The damage to Oakland is multiplied by all the other homeowners who are in the same position I am, and it is completely unnecessary. In our neighborhood, one house is probably causing most of this. Every house has an alarm on this block, and several of us have been robbed, some more than once. After the first burglary, I saw the man who assaulted me. He saw me too, the way he ducked down on his porch proved that. I did my best to just walk along as if I hadn’t seen him, but as soon as I got around the corner I called the police. After all, they had his fingerprints. I was now able to give them his address. They asked me what I wanted them to do about it. And then they stonewalled me. The neighbors at the time knew of him, they called him “skinny guy.” None of them, even those who had been robbed by him, were willing to talk to the police.

This is a microcosm of the problems that face us all today. We all know what needs to be done, we just don’t want to do it. As neighbors, we need to pay attention to what goes on. We need to check on each other and call the police when necessary. We need to act as if this is home, and as if our actions matter.

The apartment building next door had a robbery averted about four years ago. We heard the break-in and asked, loudly, over the fence, what was going on. The burglar ran. We called the police. It was simple, and it’s what neighbors do, right?

Our actions matter. Just because we can’t solve the whole problem is no reason not to do what we can. Just because we don’t have the power to change things we know are wrong is no reason not to speak up. I can’t clean the whole beach, but I pick up trash all the time. Not all of it, just some, but I leave it a better place than it was when I got there. That’s all I have to do, I only have two small hands. That’s all any of us have to do. Is what we are about to do part of the problem, or part of the solution? That’s the only question we have to ask.

I got an apologetic call back from the police officer who stonewalled me this morning. He said that the bill was their mistake and he would have it cancelled. I didn’t mention the fact that he’d told me of his powerlessness to do just that this morning. I thanked him and I am quietly planning the next step. Until we can get out of Oakland we will continue to do whatever we can to make it a better place. It isn’t about any individual police officer, it’s about a system that does not respond to the needs of their citizens. It’s about a city government that cuts services and at the same time institutes more fees and fines on their citizens. $25 a year for an alarm permit. An $84 fine for a false alarm. A $25 appeal fee to protest such a fine. And it goes on. Every crime not investigated, every neighbor who turns a blind eye when someone is hurt, when someone dumps another sofa on the corner or throws another bag of trash out of a moving car makes Oakland a poorer place.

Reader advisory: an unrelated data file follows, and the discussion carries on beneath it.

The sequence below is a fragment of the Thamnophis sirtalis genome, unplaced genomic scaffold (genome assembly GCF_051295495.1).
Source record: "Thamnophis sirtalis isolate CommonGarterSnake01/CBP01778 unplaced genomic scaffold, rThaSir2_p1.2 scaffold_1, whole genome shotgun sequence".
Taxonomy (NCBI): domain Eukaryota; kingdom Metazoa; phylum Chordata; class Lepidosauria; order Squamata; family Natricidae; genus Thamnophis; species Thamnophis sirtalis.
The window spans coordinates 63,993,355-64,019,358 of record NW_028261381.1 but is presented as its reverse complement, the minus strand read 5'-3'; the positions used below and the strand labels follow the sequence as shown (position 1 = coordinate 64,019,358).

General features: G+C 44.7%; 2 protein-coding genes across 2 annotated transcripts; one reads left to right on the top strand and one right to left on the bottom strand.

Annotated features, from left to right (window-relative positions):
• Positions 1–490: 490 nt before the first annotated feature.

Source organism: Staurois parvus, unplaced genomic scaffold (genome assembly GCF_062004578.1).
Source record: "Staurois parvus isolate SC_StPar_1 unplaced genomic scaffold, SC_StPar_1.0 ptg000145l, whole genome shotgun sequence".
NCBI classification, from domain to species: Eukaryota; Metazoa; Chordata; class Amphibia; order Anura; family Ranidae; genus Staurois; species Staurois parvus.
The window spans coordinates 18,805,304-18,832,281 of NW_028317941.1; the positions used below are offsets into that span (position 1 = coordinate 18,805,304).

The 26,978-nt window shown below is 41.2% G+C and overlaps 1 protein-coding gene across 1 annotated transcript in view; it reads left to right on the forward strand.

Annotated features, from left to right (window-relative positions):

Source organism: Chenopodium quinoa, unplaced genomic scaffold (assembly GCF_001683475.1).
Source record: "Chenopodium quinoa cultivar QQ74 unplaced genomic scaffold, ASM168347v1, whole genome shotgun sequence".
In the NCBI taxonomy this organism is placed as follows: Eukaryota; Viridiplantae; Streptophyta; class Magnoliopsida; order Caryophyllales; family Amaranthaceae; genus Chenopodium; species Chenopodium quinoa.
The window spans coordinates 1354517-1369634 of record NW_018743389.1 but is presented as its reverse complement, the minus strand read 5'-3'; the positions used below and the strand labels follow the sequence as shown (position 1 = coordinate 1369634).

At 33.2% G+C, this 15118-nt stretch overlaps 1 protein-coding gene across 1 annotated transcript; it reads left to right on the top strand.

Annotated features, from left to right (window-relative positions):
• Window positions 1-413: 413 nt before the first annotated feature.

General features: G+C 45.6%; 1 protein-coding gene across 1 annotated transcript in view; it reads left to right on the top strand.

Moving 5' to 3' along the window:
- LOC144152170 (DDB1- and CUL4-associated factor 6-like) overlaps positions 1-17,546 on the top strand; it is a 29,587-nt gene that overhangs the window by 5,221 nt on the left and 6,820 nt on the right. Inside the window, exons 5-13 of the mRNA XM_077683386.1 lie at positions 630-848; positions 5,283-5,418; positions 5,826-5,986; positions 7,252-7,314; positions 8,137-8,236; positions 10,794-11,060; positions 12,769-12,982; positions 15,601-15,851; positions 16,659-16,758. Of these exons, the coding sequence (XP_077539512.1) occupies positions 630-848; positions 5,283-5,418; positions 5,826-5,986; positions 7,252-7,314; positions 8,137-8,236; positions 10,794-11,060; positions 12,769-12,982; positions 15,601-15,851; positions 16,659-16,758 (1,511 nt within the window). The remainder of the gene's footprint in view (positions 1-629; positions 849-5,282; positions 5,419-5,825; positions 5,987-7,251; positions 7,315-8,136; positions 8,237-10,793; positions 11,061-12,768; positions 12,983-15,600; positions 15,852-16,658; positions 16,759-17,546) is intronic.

Poor isn’t about money, not really. I was taught the difference between being short of money and being poor. I was also taught that good taste costs no more. it’s about learning to cook, about making things last and buying only what you need. It’s about reaching for the stars even when you’re living in a tagged trash can of a neighborhood. It’s about feeding your head, spending that bus ride with a library book instead of sprawling across two seats and scowling at everyone who passes. Our house may be filled with secondhand furniture but it’s also filled with a well read library. We may not be able to afford to eat out much, but the house smells of a well made stew that will provide us with lunches for the week and the chicken whose bones provided the stock is waiting to be roasted for dinner. We are wealthy, and it’s a wealth everyone can have–and should.

We’ll be leaving Oakland as soon as we are able. It’s sad, really. Our first home together was six blocks from where we live now and we’ve moved all around the East Bay since. Oakland is beautiful, a place of fine old houses and with an urban forest as diverse as the people who live within it. Lake Merritt is a jewel and the estuary that feeds it is one of the finest city birdwatching sites I’ve ever seen. But in nearly thirty years it hasn’t changed one bit, except possibly for the worse. I’m tired, and I’m not willing to invest any more of my life in this place. But I wish it well, it deserves better. All it needs are people who care, and are willing to get involved with what goes on around them.